Julia Louis-Dreyfus was so close. A major broadcasting executive was considering the former Seinfeld star’s new show, and the deal seemed a hair away from closing. Then series cocreator Larry David accused the exec of stealing his kung po shrimp. In true Seinfeldian fashion, the whole arrangement collapsed like a half-baked loaf of marble rye.
Luckily, these events happened only in the twisted meta-Hollywood of Curb Your Enthusiasm, the tube-skewering HBO comedy created by David, co-father of Seinfeld and reputed model for Jason Alexander‘s George Costanza. But will Louis-Dreyfus fare any better in reality? Her actual comeback show, a real-time sitcom about a lounge singer tentatively titled 22 Minutes With Eleanor Riggs, debuts this March on NBC.
So far, the post-Sein record of Jerry’s old dinermates is anything but sponge-worthy. This month, ABC yanked Alexander’s motivational-speaker laffer Bob Patterson after only five episodes, while NBC’s The Michael Richards Show lasted just nine outings last season.
Why can’t the leads of one of history’s most popular sitcoms catch a break? ”People talk about the Seinfeld curse, but that’s bulls—,” says Patrick Warburton, who’s trading in his Puddy persona for a spandex-clad superhero on Fox’s The Tick. ”You can put the most amazingly talented people on a show and it’s not going to work for everyone,” says Warburton, whose new show lured 6.7 million viewers on its Nov. 8 debut in a tough Thursday time slot. (That’s almost 2 million less than a recent rerun of Seinfeld pulled in syndication.) ”Michael Richards is one of the funniest people out there, but you put him on the wrong show and it may not work out.”
Puddy always had a gift for understatement: Richards was the first to burn up on re-entry, debuting his detective sitcom a mere two years after the 1998 Seinfeld finale. ”I don’t want to defend the quality of our show, but there was this fierce anger that we would even dare,” says one writer. ”It wasn’t just ‘Your show sucks.’ It was ‘Your show sucks and we hate you.”’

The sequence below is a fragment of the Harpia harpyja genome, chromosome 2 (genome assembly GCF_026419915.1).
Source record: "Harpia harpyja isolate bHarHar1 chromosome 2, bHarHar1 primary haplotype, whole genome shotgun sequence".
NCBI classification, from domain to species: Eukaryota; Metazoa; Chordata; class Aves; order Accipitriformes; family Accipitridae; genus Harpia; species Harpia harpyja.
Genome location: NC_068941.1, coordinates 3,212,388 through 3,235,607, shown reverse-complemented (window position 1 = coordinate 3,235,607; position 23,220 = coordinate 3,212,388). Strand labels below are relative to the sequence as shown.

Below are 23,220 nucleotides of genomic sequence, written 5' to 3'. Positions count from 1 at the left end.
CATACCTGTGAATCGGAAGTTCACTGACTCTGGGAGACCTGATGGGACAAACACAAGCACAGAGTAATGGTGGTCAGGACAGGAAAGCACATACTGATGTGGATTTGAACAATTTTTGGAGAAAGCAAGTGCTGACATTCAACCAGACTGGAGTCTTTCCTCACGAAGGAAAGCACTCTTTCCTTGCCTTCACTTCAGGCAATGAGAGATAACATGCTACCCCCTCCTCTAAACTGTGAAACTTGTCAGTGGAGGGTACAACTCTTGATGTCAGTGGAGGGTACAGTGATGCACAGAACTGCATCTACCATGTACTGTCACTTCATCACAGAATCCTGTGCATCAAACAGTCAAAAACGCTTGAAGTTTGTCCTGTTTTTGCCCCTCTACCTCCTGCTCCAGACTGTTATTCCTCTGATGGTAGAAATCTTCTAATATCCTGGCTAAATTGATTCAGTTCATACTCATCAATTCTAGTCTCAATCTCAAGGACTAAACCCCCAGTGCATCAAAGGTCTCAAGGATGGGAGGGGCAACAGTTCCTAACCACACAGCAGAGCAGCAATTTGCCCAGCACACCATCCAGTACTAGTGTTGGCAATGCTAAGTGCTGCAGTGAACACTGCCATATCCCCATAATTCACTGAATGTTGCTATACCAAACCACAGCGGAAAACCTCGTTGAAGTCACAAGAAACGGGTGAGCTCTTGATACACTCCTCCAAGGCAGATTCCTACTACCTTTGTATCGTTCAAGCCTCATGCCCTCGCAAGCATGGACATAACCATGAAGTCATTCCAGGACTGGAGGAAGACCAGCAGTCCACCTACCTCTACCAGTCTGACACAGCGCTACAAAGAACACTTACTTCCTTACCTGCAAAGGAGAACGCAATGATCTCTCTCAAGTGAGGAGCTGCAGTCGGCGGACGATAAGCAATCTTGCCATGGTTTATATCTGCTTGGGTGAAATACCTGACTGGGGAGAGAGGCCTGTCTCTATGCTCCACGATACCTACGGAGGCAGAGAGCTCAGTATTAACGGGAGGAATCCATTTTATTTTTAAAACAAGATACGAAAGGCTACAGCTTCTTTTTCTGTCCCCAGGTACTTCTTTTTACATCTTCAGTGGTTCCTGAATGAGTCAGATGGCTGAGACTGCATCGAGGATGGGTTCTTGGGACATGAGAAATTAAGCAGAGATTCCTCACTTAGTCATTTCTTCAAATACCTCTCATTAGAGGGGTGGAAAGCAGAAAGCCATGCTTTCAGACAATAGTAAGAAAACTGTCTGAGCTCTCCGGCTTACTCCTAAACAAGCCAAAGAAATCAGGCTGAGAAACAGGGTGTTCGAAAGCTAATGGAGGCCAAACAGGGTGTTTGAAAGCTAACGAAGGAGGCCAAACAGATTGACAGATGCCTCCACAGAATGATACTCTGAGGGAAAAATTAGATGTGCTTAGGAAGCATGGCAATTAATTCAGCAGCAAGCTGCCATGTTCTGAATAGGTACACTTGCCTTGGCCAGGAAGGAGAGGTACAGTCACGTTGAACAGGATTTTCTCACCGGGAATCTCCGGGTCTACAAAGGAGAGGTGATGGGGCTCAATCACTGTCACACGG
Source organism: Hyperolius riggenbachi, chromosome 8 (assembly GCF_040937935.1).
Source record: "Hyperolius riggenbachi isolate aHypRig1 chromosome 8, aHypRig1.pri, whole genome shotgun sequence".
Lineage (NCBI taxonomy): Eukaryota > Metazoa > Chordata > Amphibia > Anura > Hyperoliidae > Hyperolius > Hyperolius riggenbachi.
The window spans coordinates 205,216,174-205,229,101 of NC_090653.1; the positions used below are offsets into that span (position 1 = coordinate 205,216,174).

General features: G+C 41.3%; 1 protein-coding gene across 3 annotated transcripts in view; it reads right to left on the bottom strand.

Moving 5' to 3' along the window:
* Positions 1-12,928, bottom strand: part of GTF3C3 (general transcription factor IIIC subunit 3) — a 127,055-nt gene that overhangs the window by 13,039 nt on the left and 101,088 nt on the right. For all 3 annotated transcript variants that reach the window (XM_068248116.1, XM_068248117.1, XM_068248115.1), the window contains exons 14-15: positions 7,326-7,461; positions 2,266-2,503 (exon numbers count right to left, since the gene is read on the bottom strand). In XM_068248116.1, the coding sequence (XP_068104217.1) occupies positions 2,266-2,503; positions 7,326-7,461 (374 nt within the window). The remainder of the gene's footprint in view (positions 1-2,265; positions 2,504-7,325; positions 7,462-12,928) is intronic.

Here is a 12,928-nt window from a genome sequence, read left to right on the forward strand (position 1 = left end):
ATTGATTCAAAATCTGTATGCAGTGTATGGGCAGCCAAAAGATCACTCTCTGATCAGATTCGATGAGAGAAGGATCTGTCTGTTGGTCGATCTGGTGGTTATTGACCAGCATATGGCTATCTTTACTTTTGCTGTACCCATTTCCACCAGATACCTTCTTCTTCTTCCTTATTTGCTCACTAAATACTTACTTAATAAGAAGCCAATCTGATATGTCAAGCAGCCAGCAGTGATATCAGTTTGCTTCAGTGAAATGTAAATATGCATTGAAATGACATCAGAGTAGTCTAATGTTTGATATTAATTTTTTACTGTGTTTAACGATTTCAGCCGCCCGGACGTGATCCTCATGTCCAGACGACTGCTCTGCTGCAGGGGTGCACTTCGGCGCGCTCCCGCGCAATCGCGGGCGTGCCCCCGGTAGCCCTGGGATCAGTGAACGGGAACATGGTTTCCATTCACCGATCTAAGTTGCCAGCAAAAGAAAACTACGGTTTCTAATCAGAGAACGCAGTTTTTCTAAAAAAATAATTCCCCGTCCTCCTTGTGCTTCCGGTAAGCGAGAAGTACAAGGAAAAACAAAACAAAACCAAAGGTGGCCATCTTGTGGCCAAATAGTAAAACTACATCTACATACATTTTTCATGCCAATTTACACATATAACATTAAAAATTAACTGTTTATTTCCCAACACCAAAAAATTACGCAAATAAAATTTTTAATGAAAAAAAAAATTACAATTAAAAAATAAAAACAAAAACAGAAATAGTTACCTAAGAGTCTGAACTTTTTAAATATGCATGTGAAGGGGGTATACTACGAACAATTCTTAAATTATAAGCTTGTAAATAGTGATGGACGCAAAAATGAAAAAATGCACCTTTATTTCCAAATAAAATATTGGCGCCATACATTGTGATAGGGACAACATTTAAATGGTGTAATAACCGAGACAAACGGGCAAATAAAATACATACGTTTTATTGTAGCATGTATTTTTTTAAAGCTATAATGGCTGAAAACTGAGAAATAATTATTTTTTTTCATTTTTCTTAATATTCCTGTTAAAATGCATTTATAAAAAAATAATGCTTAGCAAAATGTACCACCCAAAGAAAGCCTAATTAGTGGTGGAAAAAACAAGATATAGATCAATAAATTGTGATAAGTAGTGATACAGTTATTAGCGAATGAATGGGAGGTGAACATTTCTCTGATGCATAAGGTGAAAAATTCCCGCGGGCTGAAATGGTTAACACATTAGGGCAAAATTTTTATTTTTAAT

Indeed, launching a new series with a beloved TV actor is always tricky. While a star like Mary Tyler Moore managed to succeed as both Laura Petrie and Mary Richards, others have stumbled. The challenge may be especially steep for the players of Seinfeld, which defied so many network conventions. ”If anything, there’s nothing but resentment out there” toward the show, says Peter Mehlman, an ex-Seinfeld writer and creator of ABC’s ephemeral It’s like, you know…. ”Seinfeld broke every rule. And everybody really likes their rules.”
Not that there’s anything wrong with that. While we’re no ”Svenjolly,” these Rules of Reincarnation might help the former Elaine Benes emulate the critical success of Curb and crack the curse.
TAKE YOUR TIME. It doesn’t pay to be hasty, says Dave Hackel, creator of CBS’ Becker, whose star also had to measure up to a retired but still popular character. ”The first time Ted Danson was not [Cheers‘] Sam Malone [in CBS’ short-lived 1996 sitcom Ink], the public didn’t let it happen,” he notes. And with syndicated Seinfeld reruns regularly averaging 8 million viewers, it’s still very hard for the ‘feld fold to take a vacation from themselves.